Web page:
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Answered : How does patriarchy impact the position of a middle-class working woman in India?


Patriarchy is essentially a system of male domination in diverse aspects of life such as moral authority, social privilege, decision making, control of property, political leadership et al.

Patriarchy impacts the position of a middle class working woman in the following manner:

  1. By undervaluing her contribution to decision making – since she is not considered intelligent or smart enough to take decisions. This happens at both the familial level as well as at work. This undervaluation results in low confidence and low productivity, while depriving them of the opportunity to showcase their talent.
  2. By providing lower wages – as compared to the male counterpart, despite the same position and type of work. Indian IT sector saw the highest gender wage gap of 27%. This happens since women are perceived to be less useful to the company as they take frequent leaves for maternity etc.
  3. “Glass ceiling” effect – Female employees are seldom considered for promotions above a certain grade, since the patriarchal mindset considers them unsuitable. The new Companies Act makes it mandatory to have a woman Director on the company board.
  4. By censoring her financial choices – since the male member takes all the financial decisions in the family.
  5. By overburdening her – with both the household work and the office work, since household work is considered the sole domain of a woman with the man having no responsibility in the daily chores. Males of the household consider works such as washing clothes, cooking etc. as beneath them.
  6. By social ostracization – from other family members, especially the female members who do not work. The latter see themselves and are considered as “ideal women” who stay at home and take care of the household.
    Working women face an ironical situation wherein their financial contribution to the household is appreciated but the very act of working is frowned upon.
  7. Institutionalization of laws that perpetuate this condition – the recently passed Maternity Benefits Act increases the Maternity leave to 26 weeks, with no mention of paternal leave (unlike other developed countries). Though passed with good intention, this implicitly points to the fact that the upbringing of children is the sole responsibility of the mother.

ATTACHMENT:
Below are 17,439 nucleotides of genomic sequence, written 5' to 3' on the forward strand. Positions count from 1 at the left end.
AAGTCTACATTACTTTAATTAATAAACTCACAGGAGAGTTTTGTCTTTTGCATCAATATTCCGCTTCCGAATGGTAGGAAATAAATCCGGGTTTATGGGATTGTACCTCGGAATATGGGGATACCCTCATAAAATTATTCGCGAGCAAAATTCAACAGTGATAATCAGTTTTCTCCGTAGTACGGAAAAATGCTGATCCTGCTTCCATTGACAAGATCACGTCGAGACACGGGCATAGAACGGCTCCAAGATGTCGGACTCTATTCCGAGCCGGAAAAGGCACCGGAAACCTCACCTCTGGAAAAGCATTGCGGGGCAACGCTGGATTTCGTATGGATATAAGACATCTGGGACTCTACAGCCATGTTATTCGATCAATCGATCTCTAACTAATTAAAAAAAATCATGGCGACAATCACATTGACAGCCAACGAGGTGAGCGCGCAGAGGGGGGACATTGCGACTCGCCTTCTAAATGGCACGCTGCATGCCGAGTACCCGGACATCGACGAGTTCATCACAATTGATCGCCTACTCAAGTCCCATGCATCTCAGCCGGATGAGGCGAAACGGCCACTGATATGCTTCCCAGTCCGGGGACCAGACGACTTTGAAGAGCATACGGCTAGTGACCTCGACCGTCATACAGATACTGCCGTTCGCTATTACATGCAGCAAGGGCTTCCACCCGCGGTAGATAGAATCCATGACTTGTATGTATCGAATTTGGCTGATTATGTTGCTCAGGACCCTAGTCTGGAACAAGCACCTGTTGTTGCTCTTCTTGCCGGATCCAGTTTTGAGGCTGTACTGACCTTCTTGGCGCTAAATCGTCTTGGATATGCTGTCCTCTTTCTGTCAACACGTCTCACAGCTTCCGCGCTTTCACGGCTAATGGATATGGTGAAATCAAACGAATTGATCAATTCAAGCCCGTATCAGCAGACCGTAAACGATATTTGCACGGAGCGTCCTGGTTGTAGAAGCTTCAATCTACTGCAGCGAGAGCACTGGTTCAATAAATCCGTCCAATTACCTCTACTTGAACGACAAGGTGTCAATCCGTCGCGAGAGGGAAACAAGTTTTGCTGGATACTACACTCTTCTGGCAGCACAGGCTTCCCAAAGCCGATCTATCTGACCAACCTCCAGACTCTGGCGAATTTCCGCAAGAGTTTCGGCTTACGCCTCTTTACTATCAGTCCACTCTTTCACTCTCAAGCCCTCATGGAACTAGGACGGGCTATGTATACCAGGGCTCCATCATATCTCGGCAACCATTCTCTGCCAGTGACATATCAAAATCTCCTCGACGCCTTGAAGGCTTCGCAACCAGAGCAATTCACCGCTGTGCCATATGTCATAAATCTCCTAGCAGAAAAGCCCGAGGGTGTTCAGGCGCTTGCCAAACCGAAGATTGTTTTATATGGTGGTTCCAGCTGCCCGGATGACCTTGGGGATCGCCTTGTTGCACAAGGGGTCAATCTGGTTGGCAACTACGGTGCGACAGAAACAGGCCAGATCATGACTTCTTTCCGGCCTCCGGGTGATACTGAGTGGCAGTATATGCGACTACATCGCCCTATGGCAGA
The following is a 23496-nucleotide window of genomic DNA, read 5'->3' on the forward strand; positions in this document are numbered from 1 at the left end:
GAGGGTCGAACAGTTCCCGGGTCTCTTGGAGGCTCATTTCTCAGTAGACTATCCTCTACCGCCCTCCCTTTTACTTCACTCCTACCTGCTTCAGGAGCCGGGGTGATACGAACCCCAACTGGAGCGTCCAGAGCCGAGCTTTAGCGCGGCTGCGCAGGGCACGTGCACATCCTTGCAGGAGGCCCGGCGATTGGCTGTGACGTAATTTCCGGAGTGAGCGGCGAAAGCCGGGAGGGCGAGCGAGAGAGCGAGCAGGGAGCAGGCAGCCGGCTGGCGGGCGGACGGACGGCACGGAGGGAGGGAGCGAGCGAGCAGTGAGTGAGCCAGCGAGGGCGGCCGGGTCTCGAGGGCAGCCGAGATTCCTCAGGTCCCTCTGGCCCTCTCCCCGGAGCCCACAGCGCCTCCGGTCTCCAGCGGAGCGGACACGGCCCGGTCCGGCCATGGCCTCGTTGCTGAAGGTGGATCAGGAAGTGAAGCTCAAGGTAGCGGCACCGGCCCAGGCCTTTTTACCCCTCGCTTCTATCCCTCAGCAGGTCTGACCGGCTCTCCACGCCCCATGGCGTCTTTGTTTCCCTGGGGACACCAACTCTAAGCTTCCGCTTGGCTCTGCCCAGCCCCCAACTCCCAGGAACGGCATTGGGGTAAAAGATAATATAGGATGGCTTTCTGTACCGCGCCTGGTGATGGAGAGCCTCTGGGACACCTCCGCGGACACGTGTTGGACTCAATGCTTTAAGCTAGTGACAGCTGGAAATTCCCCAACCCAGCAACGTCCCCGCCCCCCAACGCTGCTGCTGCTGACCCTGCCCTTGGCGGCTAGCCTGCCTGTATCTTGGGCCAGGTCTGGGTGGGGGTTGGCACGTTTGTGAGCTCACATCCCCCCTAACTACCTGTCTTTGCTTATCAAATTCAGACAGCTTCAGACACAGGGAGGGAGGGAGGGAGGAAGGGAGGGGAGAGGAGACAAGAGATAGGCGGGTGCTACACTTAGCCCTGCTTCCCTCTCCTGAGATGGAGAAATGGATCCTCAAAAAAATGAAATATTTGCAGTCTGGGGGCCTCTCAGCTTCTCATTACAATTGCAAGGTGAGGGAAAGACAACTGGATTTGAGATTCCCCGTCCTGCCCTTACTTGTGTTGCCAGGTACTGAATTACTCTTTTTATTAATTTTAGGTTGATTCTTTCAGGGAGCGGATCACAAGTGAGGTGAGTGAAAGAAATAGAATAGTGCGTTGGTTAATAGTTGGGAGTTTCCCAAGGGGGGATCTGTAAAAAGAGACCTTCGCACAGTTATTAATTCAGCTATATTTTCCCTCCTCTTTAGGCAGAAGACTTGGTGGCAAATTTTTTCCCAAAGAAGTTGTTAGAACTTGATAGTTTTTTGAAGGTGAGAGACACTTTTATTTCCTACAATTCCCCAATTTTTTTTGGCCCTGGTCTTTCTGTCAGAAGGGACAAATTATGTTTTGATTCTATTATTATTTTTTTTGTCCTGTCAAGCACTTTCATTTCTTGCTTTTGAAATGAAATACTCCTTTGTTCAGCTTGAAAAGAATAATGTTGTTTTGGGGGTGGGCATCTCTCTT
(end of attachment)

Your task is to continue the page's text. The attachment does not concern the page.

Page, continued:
8. By affronting her dignity – with frequent incidences of sexual harassment at workplace. In the recent years, government has enacted legislation to prevent that (on the lines of SC’s Vishakha guidelines). Companies have set up dedicated committees to address this, but we are far from achieving the desired goals.
  9. By deciding what work a woman can or cannot do – factories don’t allow women to work night shifts, nor do they have provisions for crèches and proper transport. The ostensible reason for this is a patriarchal society which considers females weaker or inferior to males. Recent amendments to the Factories’ Act seek to reverse some of these anomalies.

Moreover, patriarchy affects the males as well. It dictates that males should act “brave and strong”, and “be the breadwinner” and the “head of the family”. This prevents the males from taking on any role that the patriarchy does not ordain for them, such as staying at home and bringing up the kids or cooking food.

Gender equality, which has already been realized as quintessential for inclusive development, is also one of the 17 SDGs. The goals notwithstanding, it is our ethical responsibility to provide equal opportunity to the neglected half of the world’s population, and for this, patriarchy must make way for more equitable social systems.


 

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